Functional JavaScript – Tail Call Optimization and Babel


It’s been two years since I wrote the post Functional JavaScript—Tail Call Optimization and Trampolines where I describe how to implement and use a trampoline to overcome JavaScript’s lack of tail call optimization (TCO) and nothing much has changed during the intervening time. None of the modern JavaScript engines implement tail call optimization. None!

Testing for TCO

The SUCC function is the simplest function to use for testing whether a JavaScript engine implements TCO:

function SUCC(n) {

   var tco = function(n, acc) {
      if (n == 0) {
         return acc;
      } else {
         return tco(n-1, acc+1);

   return tco(n, 1);

Run it with a value of n=250000 and it’s a sure bet you’ll generate a stack overflow if your JavaScript engine doesn’t implement TCO. In fact kangax has setup an ECMAScript 6 compatibility table showing, amongst other things, that TCO is hardly implemented anywhere; with one notable exception.


Babel is a transpiler transforming JavaScript 6 code to JavaScript 5 code so that the new features of JavaScript 6 may be utilized in legacy environments not supporting these features.

Using Babel the above SUCC function is transformed to the following:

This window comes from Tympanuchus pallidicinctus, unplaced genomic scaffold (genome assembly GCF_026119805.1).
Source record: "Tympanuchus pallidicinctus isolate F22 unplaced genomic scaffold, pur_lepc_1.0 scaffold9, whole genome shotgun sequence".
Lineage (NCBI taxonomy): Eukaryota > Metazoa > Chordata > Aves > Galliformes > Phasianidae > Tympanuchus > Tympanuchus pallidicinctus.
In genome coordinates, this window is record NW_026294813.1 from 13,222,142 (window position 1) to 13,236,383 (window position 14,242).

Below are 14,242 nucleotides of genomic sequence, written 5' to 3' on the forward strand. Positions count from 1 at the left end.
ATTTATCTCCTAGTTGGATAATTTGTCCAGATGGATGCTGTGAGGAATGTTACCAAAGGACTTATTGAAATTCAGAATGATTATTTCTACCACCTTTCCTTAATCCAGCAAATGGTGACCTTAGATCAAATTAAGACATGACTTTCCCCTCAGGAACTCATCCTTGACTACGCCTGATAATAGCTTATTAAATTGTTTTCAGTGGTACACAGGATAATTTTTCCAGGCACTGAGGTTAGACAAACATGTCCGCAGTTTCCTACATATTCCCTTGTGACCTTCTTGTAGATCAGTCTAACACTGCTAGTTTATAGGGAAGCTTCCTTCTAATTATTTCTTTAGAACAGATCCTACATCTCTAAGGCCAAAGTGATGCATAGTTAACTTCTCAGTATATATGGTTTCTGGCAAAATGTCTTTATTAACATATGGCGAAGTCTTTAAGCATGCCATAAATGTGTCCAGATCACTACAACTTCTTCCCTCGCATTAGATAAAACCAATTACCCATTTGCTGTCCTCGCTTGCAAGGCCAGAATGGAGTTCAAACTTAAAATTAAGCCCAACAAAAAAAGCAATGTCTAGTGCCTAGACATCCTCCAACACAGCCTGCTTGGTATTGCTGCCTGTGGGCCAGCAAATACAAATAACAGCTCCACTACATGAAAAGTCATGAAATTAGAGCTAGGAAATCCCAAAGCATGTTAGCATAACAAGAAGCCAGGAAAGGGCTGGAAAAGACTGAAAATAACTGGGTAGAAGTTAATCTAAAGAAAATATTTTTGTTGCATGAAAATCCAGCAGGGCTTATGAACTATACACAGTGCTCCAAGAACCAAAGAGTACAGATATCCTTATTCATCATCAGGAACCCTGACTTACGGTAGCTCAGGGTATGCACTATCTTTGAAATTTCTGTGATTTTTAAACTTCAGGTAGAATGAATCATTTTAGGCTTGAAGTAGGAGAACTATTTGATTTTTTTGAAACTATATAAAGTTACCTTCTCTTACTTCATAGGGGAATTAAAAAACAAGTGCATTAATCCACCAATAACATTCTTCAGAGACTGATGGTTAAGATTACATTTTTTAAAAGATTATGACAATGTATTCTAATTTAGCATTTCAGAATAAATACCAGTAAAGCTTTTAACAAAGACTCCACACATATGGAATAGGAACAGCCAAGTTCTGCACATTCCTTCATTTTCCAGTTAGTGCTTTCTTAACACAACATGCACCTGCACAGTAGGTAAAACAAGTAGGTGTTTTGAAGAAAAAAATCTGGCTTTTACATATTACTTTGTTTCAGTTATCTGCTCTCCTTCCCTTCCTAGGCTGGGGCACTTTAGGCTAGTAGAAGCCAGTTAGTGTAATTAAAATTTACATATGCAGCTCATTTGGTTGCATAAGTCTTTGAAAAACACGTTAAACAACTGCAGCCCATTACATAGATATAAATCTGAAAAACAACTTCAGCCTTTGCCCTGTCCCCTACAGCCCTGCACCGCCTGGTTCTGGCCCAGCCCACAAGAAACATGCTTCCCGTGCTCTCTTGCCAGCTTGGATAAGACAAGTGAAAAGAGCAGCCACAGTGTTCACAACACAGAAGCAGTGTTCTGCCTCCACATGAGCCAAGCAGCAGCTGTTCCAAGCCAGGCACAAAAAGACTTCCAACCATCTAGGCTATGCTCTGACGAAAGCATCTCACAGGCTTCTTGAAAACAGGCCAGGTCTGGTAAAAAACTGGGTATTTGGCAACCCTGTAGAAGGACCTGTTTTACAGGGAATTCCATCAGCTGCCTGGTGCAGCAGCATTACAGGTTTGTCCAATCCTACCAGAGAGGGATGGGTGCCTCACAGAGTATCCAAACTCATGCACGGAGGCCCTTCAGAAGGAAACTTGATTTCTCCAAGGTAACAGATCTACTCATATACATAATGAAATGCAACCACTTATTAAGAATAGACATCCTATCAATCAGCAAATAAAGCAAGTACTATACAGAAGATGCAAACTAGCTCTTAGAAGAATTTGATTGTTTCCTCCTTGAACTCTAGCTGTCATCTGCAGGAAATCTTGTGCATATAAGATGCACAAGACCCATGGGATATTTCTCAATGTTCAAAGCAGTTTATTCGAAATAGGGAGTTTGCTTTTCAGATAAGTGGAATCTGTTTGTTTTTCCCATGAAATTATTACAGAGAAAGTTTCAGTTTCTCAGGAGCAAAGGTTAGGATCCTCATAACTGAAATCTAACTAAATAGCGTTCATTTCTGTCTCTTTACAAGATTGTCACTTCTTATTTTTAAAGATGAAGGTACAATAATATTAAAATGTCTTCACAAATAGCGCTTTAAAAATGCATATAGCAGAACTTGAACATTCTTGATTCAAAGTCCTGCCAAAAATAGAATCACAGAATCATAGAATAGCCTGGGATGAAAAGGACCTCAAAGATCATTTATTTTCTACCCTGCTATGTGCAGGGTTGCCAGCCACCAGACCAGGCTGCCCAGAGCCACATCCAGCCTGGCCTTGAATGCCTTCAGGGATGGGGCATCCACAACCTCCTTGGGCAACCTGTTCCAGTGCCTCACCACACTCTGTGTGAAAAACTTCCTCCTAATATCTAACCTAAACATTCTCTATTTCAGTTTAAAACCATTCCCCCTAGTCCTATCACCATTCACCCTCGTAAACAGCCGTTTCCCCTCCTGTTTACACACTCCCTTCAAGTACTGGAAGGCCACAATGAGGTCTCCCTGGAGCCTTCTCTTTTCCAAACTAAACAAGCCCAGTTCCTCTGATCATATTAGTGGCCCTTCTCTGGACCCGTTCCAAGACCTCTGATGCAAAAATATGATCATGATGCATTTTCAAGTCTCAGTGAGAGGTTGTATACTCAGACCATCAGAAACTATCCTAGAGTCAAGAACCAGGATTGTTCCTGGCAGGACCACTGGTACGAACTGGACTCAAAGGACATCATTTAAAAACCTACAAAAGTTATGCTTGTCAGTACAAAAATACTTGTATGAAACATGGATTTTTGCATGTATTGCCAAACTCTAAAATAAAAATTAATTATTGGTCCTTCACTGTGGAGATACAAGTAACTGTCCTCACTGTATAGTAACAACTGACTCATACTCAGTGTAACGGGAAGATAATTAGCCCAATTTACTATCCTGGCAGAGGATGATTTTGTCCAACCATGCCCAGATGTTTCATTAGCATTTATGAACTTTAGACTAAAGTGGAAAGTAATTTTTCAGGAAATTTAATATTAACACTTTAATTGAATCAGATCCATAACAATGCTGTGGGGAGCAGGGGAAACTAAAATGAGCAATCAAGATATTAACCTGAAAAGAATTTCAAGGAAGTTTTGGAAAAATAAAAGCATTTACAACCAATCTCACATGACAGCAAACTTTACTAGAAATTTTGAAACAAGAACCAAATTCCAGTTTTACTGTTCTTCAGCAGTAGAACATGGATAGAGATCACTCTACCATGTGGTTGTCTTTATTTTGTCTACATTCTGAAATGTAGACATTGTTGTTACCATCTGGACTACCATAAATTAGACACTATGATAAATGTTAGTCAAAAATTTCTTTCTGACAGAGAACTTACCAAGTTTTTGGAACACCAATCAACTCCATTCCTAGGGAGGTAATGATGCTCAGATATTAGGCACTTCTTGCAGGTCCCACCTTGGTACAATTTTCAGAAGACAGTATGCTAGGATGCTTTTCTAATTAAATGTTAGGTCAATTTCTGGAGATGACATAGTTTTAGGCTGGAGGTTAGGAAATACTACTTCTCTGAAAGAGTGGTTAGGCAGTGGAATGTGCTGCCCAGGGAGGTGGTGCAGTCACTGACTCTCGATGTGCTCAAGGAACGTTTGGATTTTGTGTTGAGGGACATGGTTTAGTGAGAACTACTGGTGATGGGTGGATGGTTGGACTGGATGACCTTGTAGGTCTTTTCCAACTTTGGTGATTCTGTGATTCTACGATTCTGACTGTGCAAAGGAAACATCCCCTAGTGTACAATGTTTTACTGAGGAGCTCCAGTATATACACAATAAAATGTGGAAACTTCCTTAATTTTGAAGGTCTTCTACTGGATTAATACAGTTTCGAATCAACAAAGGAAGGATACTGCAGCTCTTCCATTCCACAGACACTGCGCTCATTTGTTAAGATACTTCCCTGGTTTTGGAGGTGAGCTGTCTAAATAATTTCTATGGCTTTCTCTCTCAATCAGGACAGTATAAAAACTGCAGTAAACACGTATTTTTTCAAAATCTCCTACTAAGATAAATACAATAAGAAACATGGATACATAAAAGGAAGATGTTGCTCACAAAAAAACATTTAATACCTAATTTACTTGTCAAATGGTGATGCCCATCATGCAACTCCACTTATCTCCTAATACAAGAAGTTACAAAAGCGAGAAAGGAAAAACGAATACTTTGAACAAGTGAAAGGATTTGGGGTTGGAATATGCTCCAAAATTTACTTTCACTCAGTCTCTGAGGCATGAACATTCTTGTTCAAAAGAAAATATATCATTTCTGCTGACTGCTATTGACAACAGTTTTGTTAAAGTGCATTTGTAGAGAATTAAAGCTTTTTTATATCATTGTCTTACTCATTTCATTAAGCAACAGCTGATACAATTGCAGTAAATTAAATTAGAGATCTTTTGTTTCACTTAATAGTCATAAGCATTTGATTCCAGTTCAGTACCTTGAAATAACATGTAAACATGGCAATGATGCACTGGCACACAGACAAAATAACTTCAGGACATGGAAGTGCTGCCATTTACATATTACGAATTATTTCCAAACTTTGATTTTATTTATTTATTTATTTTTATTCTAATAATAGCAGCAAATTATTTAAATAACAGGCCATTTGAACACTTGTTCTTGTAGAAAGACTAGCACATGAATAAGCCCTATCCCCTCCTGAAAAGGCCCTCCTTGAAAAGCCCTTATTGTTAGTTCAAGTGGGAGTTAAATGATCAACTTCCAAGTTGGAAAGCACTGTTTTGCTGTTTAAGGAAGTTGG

function SUCC(n) {

   var tco = (function (_tco) {
      function tco(_x, _x2) {
         return _tco.apply(this, arguments);

      tco.toString = function () {
         return _tco.toString();

      return tco;
   })(function (n, acc) {
      if (n == 0) {
         return acc;
      } else {
         return tco(n - 1, acc + 1);

   return tco(n, 1);

Sigh. This code is useless—it’s the same code we had before rewritten in a more confusing way. It does not implement TCO as no loop has been introduced. Without the loop we suffer the same stack overflow we experienced using the original code without TCO. I thought Babel was supposed to implement TCO?

Digging a Little Deeper

Turns out we can get Babel to generate the code we want if we tweak our code a little.

function SUCC(n, acc=1) {
    if (n == 0) {
	return acc;
    } else {
	return SUCC(n-1, acc+1);

See the difference? I’m using another new JavaScript 6 feature, default function parameters. A call of the form SUCC(n) is equivalent to calling SUCC(n, 1). The initial caller isn’t inconvenienced with having to specify an initial accumulator value, which is a leaky abstraction. What difference does this make? Let’s take a look at what Babel does with this code:

function SUCC(_x7) {
   var _arguments = arguments;
   var _again = true;

   _function: while (_again) {
      acc = undefined;
      _again = false;
      var n = _x7;
      var acc = _arguments[1] === undefined ? 1 : _arguments[1];

      if (n == 0) {
         return acc;
      } else {
         _arguments = [_x7 = n - 1, acc + 1];
         _again = true;
         continue _function;

Notice we have our loop – a while loop:

_function: while(_again) {

The _again loop control variable is superfluous in this context, I’m supposing it’s an artifact of Babel’s code generation which may be useful in other contexts. Other than that the code is very straightforward to read. Better yet, it produces a true TCO implementation that runs much faster than using a trampoline!